As a healthy 37-year-old, doctors weren’t sure why Mary’s heart went into ventricular tachycardia leading to cardiac arrest. She was told there was a less than .1% chance that it was related to mitral valve prolapse, a hereditary condition Mary was diagnosed with while she was in college. Her first and only visit to a cardiologist was just two years before the event and she was told her MVP was mild – a 2 out of 10 – and to come back if she had symptoms. On her third day in the hospital, as is protocol for cardiac arrest patients, Mary had surgery to implant a subcutaneous implantable cardioverter defibrillator (S-ICD). After multiple cardiac tests over the next few days, it was found that her mitral valve prolapse was more severe than originally suspected and surgery was scheduled to repair the valve.
The night before surgery, Mary felt nervous but refused to do any research and trusted that she was in good hands. The surgery was a “mini” mitral valve repair, meaning minimally invasive, and was performed through a small incision on her side instead of a much larger sternal incision. The surgeon found there was no need to repair the leaflets of the valve and opted for annuloplasty, a procedure to reinforce the ring around the valve by sewing in a band, believing this would prevent further prolapse and reduce the chance of arrythmia.
When it was finally time for Mary to be discharged on January 14th, she felt nervous and anxious to go home and leave the constant care and supervision of the hospital environment, but having the ICD gave her and her family peace of mind. Mary had a great support system when arriving back home, which she is extremely thankful for because recovery was harder than she anticipated. She was often tired, exhausted after walking just a few steps, and struggled with visual disturbances related to migraine headaches. Mary was excited to learn about cardiac rehab where she could build strength and get back to being active while being monitored. She loved the social aspect of being around people who had been through similar cardiac events and the comfort of knowing nurses would be watching her heart rate while she exercised for the first time after surgery. Rehab started in late February, but she was only able to go a few times before it shut down due to Covid-19 in March. Mary didn’t let this stop her and set goals for herself to keep moving. She walked miles and miles in her neighborhood with her dog, Almond, staying active until she finally went back to rehab when it opened in June. She graduated in September and continues setting exercise goals and getting stronger.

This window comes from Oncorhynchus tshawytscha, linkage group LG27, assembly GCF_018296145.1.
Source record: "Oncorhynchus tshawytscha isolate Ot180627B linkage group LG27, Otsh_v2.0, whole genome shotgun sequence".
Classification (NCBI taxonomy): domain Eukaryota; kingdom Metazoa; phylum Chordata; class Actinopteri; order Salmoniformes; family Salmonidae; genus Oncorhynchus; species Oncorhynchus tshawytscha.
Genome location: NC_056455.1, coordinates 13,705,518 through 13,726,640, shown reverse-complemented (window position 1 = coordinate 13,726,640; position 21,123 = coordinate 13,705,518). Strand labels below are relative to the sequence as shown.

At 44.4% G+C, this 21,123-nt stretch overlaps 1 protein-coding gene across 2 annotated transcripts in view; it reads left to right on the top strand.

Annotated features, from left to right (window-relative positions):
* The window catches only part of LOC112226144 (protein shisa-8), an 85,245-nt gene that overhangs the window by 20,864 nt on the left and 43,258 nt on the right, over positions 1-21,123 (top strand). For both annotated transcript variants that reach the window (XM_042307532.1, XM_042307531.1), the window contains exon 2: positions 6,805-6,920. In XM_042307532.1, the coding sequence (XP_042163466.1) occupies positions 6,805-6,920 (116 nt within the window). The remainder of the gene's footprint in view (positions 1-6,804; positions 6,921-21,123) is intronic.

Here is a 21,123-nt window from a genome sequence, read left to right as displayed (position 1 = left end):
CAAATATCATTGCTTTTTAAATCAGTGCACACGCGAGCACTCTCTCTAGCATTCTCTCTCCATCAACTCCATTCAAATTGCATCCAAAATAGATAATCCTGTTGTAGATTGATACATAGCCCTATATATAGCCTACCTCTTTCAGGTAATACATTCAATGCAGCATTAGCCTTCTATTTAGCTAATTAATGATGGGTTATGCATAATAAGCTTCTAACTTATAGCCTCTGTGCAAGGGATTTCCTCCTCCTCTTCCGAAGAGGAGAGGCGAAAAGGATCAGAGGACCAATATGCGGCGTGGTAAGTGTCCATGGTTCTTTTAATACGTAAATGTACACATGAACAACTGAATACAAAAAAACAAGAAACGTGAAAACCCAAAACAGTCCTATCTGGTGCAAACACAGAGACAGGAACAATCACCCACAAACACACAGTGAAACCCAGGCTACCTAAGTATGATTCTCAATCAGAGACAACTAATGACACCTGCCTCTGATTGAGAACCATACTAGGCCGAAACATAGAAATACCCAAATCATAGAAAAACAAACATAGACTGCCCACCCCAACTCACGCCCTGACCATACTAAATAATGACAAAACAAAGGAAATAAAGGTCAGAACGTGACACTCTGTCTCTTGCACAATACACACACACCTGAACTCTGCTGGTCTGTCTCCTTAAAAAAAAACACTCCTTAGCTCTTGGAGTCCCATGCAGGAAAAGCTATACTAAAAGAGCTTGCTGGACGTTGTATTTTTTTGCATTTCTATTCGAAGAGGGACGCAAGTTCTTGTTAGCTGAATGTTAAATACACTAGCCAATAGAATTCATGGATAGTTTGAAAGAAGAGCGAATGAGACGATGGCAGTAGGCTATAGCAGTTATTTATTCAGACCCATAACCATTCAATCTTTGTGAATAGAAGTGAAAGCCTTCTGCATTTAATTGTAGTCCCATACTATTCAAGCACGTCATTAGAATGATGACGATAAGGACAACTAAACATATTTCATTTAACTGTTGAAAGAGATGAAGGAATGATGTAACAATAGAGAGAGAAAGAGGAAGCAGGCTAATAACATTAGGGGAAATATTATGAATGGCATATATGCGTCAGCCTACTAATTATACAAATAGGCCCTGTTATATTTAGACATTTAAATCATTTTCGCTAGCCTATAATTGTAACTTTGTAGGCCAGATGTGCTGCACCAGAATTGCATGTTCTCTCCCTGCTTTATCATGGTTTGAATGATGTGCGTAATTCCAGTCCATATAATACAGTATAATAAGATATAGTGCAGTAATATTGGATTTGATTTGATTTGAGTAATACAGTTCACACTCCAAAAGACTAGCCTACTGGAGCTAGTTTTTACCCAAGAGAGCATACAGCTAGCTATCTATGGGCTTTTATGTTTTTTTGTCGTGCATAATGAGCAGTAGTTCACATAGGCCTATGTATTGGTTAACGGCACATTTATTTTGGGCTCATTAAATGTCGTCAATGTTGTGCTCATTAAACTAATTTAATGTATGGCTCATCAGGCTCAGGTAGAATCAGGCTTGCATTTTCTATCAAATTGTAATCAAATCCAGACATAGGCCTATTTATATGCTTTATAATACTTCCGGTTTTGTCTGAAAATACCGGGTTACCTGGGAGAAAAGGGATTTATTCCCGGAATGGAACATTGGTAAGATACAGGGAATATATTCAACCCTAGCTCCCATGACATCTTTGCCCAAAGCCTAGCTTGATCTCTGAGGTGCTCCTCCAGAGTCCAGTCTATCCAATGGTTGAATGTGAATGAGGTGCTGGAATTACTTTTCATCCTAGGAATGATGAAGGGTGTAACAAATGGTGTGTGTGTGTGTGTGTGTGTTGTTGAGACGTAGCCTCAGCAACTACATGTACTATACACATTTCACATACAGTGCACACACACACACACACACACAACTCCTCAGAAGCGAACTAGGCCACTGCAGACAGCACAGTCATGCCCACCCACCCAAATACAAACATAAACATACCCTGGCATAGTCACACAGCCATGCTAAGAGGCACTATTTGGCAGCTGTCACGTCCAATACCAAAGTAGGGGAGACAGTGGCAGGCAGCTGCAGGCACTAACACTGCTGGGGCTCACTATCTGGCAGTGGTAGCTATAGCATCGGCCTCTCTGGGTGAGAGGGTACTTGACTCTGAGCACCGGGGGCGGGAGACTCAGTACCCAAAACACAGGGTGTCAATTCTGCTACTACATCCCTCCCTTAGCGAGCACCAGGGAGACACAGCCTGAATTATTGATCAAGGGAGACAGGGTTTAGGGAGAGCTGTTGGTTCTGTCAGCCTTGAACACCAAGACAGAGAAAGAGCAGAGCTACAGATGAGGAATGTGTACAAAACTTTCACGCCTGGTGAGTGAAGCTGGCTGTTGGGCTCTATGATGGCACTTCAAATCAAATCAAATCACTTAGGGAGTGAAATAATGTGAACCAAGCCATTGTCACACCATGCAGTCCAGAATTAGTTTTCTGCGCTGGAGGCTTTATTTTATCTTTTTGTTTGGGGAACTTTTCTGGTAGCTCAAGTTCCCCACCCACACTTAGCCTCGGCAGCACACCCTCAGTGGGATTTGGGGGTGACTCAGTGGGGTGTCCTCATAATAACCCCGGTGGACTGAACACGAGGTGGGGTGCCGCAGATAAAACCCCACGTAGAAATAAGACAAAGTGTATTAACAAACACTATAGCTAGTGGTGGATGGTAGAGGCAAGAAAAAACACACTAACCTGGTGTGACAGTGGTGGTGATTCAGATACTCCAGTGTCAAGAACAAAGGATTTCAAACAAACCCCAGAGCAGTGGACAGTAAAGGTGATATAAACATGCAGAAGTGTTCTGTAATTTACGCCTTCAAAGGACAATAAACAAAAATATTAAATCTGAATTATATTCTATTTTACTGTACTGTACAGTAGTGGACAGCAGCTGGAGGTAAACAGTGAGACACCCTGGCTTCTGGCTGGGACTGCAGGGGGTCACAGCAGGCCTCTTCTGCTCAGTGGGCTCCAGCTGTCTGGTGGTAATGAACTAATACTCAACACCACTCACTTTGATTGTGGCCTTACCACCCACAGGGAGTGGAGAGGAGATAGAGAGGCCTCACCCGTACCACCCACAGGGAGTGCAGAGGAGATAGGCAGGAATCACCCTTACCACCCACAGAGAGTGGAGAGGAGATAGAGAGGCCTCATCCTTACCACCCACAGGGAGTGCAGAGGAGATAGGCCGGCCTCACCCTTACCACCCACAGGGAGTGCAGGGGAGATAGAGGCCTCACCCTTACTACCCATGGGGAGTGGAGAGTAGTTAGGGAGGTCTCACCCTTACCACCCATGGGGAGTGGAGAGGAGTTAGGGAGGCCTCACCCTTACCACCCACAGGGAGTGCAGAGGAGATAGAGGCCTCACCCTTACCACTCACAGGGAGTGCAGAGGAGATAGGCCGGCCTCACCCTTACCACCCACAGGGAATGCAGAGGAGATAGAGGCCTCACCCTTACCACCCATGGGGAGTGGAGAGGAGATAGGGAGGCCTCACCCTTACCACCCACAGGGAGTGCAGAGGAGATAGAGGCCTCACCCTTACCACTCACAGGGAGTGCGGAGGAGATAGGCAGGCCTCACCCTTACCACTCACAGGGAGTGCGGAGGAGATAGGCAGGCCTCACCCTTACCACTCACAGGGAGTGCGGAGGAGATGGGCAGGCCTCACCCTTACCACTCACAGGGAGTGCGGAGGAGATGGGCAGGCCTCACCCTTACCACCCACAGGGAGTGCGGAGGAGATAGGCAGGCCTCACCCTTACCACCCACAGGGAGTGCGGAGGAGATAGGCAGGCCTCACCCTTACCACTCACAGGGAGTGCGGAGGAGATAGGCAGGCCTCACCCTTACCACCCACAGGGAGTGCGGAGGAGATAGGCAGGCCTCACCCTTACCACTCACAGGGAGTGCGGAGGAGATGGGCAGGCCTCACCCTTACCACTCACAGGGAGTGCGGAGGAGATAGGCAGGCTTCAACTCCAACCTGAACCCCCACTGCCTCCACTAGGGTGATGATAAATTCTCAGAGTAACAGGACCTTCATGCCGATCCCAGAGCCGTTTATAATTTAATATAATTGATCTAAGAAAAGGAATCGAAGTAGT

On New Year’s Eve 2020, exactly one year after Mary’s cardiac arrest, she and Matt took the day off work to celebrate her one-year “heart-iversary”. She wanted to prove how far she’d come in the past year by hiking her favorite trail in Shenandoah National Park. At the top of the trail, Matt proposed, and the two are now happily engaged. Today Mary is 39 years old and continues her recovery with support from friends and family, a focus on exercise and a different outlook on life. She stays in touch with the wonderful PA who happened to be working on New Year’s Eve and jumped into action to save her life.
Mary wants to share her story to remind others to listen to their body and take action when something doesn’t seem right. Cardiac arrest can happen to anyone at any time and she strongly wants people to know how to perform CPR and increase awareness of AED placement.
Sharing the stories of the work of the American Heart Association to remove the barriers of health in all communities is my passion.